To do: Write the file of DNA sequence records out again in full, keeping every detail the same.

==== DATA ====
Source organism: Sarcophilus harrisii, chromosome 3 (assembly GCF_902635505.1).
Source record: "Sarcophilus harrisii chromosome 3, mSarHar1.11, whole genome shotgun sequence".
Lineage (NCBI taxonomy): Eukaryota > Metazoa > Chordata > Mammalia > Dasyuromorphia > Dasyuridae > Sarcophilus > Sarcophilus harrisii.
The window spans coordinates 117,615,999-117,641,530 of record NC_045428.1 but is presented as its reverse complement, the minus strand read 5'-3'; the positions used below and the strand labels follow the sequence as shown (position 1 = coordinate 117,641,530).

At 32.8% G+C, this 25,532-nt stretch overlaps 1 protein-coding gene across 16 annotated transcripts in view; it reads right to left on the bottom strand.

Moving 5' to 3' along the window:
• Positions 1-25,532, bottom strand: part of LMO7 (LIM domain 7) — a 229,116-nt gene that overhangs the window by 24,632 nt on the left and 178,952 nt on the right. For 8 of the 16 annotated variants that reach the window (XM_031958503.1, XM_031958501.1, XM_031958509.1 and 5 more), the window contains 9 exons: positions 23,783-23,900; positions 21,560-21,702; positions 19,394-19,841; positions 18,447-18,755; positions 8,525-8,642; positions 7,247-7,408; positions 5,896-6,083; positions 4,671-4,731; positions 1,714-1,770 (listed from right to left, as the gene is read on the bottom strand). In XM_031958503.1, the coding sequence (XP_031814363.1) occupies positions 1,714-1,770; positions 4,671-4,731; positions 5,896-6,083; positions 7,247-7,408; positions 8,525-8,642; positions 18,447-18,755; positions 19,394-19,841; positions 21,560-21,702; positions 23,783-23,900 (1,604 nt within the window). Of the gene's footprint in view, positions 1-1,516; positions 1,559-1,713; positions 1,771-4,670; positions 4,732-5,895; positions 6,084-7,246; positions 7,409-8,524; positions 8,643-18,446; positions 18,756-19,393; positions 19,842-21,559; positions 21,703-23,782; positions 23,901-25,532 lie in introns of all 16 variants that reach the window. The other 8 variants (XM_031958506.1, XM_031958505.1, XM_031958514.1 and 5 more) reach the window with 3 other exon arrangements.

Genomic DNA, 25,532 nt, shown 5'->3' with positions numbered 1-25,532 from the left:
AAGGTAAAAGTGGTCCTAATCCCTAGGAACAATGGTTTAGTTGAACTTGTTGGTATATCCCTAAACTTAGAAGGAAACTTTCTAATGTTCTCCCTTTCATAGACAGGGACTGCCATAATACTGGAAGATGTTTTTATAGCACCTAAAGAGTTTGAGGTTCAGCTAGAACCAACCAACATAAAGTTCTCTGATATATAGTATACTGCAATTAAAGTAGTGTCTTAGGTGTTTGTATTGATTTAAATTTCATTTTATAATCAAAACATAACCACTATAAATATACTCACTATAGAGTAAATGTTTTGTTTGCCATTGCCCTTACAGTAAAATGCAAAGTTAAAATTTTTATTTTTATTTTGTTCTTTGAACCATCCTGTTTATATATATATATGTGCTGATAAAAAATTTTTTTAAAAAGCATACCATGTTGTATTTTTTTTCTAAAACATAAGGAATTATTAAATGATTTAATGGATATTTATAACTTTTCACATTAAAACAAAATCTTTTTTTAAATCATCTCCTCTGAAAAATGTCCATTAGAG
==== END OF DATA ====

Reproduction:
Source organism: Sarcophilus harrisii, chromosome 3 (assembly GCF_902635505.1).
Source record: "Sarcophilus harrisii chromosome 3, mSarHar1.11, whole genome shotgun sequence".
Lineage (NCBI taxonomy): Eukaryota > Metazoa > Chordata > Mammalia > Dasyuromorphia > Dasyuridae > Sarcophilus > Sarcophilus harrisii.
The window spans coordinates 117,615,999-117,641,530 of record NC_045428.1 but is presented as its reverse complement, the minus strand read 5'-3'; the positions used below and the strand labels follow the sequence as shown (position 1 = coordinate 117,641,530).

At 32.8% G+C, this 25,532-nt stretch overlaps 1 protein-coding gene across 16 annotated transcripts in view; it reads right to left on the bottom strand.

Moving 5' to 3' along the window:
• Positions 1-25,532, bottom strand: part of LMO7 (LIM domain 7) — a 229,116-nt gene that overhangs the window by 24,632 nt on the left and 178,952 nt on the right. For 8 of the 16 annotated variants that reach the window (XM_031958503.1, XM_031958501.1, XM_031958509.1 and 5 more), the window contains 9 exons: positions 23,783-23,900; positions 21,560-21,702; positions 19,394-19,841; positions 18,447-18,755; positions 8,525-8,642; positions 7,247-7,408; positions 5,896-6,083; positions 4,671-4,731; positions 1,714-1,770 (listed from right to left, as the gene is read on the bottom strand). In XM_031958503.1, the coding sequence (XP_031814363.1) occupies positions 1,714-1,770; positions 4,671-4,731; positions 5,896-6,083; positions 7,247-7,408; positions 8,525-8,642; positions 18,447-18,755; positions 19,394-19,841; positions 21,560-21,702; positions 23,783-23,900 (1,604 nt within the window). Of the gene's footprint in view, positions 1-1,516; positions 1,559-1,713; positions 1,771-4,670; positions 4,732-5,895; positions 6,084-7,246; positions 7,409-8,524; positions 8,643-18,446; positions 18,756-19,393; positions 19,842-21,559; positions 21,703-23,782; positions 23,901-25,532 lie in introns of all 16 variants that reach the window. The other 8 variants (XM_031958506.1, XM_031958505.1, XM_031958514.1 and 5 more) reach the window with 3 other exon arrangements.

Genomic DNA, 25,532 nt, shown 5'->3' with positions numbered 1-25,532 from the left:
AAGGTAAAAGTGGTCCTAATCCCTAGGAACAATGGTTTAGTTGAACTTGTTGGTATATCCCTAAACTTAGAAGGAAACTTTCTAATGTTCTCCCTTTCATAGACAGGGACTGCCATAATACTGGAAGATGTTTTTATAGCACCTAAAGAGTTTGAGGTTCAGCTAGAACCAACCAACATAAAGTTCTCTGATATATAGTATACTGCAATTAAAGTAGTGTCTTAGGTGTTTGTATTGATTTAAATTTCATTTTATAATCAAAACATAACCACTATAAATATACTCACTATAGAGTAAATGTTTTGTTTGCCATTGCCCTTACAGTAAAATGCAAAGTTAAAATTTTTATTTTTATTTTGTTCTTTGAACCATCCTGTTTATATATATATATGTGCTGATAAAAAATTTTTTTAAAAAGCATACCATGTTGTATTTTTTTTCTAAAACATAAGGAATTATTAAATGATTTAATGGATATTTATAACTTTTCACATTAAAACAAAATCTTTTTTTAAATCATCTCCTCTGAAAAATGTCCATTAGAG